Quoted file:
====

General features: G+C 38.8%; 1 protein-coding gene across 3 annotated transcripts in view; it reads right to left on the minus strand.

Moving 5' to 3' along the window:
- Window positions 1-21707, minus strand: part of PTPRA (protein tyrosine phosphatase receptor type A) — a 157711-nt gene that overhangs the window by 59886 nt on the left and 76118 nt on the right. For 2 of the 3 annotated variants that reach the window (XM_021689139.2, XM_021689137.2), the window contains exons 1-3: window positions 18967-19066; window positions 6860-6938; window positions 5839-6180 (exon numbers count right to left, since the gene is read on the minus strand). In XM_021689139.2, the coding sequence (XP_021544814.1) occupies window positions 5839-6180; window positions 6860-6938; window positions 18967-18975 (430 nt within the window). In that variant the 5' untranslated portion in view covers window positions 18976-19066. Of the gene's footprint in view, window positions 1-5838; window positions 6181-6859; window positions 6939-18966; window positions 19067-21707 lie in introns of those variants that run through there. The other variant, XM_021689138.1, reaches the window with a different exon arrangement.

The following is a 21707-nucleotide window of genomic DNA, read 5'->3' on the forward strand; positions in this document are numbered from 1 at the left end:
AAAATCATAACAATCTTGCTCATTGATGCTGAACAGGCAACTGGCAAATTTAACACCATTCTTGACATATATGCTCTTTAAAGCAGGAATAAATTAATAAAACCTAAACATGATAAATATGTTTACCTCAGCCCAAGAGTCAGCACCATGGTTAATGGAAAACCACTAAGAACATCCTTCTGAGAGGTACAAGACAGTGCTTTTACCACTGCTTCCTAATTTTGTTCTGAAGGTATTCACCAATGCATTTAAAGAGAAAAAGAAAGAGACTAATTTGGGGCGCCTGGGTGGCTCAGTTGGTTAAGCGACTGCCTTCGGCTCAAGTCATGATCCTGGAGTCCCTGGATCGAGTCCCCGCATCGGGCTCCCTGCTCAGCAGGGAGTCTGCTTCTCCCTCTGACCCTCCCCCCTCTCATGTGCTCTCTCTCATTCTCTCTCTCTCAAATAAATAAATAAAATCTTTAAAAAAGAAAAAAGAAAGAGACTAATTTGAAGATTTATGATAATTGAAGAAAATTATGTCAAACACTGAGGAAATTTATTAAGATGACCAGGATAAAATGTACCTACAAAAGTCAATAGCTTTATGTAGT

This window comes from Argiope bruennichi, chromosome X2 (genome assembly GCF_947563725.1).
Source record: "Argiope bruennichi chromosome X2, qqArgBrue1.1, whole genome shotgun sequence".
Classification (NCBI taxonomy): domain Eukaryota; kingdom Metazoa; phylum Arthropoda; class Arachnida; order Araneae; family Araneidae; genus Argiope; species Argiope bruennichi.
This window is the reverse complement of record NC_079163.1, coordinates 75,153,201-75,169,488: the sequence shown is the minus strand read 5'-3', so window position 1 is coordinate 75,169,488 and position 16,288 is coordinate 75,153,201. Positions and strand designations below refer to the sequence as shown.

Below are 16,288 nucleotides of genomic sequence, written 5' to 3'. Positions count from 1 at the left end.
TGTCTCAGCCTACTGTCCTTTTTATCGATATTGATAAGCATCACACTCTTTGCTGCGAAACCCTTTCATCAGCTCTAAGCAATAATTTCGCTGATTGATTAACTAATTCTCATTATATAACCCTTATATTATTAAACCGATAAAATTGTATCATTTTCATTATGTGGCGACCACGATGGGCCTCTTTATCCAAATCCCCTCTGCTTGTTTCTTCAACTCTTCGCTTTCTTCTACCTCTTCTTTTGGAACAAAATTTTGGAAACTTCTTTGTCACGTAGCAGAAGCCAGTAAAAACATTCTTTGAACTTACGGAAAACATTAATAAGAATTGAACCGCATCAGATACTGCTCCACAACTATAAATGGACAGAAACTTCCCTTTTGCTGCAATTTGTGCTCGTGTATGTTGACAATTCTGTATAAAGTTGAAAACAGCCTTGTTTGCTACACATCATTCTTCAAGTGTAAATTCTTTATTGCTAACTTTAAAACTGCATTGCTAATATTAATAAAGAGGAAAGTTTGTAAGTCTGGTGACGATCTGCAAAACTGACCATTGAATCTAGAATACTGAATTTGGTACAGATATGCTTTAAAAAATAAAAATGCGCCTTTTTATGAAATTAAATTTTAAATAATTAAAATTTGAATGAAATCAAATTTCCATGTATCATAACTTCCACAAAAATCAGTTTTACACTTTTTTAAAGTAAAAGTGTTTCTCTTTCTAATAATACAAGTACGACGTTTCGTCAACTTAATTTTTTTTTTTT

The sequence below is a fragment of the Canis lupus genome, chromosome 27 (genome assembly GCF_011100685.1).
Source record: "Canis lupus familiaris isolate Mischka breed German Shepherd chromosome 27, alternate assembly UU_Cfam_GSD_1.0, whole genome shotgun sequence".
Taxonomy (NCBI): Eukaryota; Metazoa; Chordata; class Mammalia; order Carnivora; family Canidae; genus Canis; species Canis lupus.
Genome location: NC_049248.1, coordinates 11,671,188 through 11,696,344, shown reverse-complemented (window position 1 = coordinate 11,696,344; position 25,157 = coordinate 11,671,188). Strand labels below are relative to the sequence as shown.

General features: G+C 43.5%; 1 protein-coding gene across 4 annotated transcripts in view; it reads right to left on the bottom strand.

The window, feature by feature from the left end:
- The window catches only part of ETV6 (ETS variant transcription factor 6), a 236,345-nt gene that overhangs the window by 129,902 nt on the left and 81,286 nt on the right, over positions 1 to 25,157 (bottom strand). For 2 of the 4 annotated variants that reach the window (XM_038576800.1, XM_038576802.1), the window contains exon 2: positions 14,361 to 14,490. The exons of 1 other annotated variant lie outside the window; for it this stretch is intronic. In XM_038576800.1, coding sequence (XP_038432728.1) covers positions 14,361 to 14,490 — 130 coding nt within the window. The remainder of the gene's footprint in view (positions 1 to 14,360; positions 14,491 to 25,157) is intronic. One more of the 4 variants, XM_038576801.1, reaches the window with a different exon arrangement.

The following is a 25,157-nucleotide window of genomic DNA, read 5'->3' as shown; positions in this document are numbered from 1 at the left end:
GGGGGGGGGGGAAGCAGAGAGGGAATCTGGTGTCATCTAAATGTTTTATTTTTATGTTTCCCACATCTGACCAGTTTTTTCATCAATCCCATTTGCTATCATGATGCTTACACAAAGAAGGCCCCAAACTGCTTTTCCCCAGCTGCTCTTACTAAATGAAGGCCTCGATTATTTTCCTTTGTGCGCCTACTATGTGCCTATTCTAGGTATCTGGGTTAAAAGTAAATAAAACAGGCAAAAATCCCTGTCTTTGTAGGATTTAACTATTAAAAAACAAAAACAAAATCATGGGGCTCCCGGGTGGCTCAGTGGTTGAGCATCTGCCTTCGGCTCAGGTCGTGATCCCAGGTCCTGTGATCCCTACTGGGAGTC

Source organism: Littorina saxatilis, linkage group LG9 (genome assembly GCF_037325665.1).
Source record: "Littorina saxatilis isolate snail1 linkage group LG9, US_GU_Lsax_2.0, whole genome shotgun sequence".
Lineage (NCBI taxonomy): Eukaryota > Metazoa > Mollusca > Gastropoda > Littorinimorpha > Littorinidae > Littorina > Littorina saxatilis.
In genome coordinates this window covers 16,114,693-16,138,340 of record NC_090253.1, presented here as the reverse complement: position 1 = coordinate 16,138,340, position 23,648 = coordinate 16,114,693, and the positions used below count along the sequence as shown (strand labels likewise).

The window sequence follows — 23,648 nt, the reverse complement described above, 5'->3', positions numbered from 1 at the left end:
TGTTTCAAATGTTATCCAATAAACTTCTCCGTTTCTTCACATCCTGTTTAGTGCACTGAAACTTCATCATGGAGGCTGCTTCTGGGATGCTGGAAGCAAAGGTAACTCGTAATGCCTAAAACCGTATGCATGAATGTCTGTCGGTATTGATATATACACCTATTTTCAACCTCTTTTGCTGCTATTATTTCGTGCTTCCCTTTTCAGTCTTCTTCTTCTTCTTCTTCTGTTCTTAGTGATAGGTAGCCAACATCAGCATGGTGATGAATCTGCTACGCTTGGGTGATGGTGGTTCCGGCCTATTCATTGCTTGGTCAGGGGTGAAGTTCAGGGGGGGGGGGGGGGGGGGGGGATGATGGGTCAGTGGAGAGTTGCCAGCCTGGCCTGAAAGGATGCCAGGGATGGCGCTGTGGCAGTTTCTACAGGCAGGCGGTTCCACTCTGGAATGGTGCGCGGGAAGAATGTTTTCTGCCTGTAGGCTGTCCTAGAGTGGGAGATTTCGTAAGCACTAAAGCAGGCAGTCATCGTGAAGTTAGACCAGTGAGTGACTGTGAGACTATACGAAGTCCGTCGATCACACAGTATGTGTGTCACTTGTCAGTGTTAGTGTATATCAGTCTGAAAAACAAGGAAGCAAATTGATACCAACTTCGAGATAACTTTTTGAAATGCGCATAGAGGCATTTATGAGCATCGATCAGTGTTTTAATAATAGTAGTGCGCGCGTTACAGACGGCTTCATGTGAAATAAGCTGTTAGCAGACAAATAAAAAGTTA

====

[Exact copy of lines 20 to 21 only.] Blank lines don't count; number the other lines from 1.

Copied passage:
GGGGGGGGGGGAAGCAGAGAGGGAATCTGGTGTCATCTAAATGTTTTATTTTTATGTTTCCCACATCTGACCAGTTTTTTCATCAATCCCATTTGCTATCATGATGCTTACACAAAGAAGGCCCCAAACTGCTTTTCCCCAGCTGCTCTTACTAAATGAAGGCCTCGATTATTTTCCTTTGTGCGCCTACTATGTGCCTATTCTAGGTATCTGGGTTAAAAGTAAATAAAACAGGCAAAAATCCCTGTCTTTGTAGGATTTAACTATTAAAAAACAAAAACAAAATCATGGGGCTCCCGGGTGGCTCAGTGGTTGAGCATCTGCCTTCGGCTCAGGTCGTGATCCCAGGTCCTGTGATCCCTACTGGGAGTC

Source organism: Littorina saxatilis, linkage group LG9 (genome assembly GCF_037325665.1).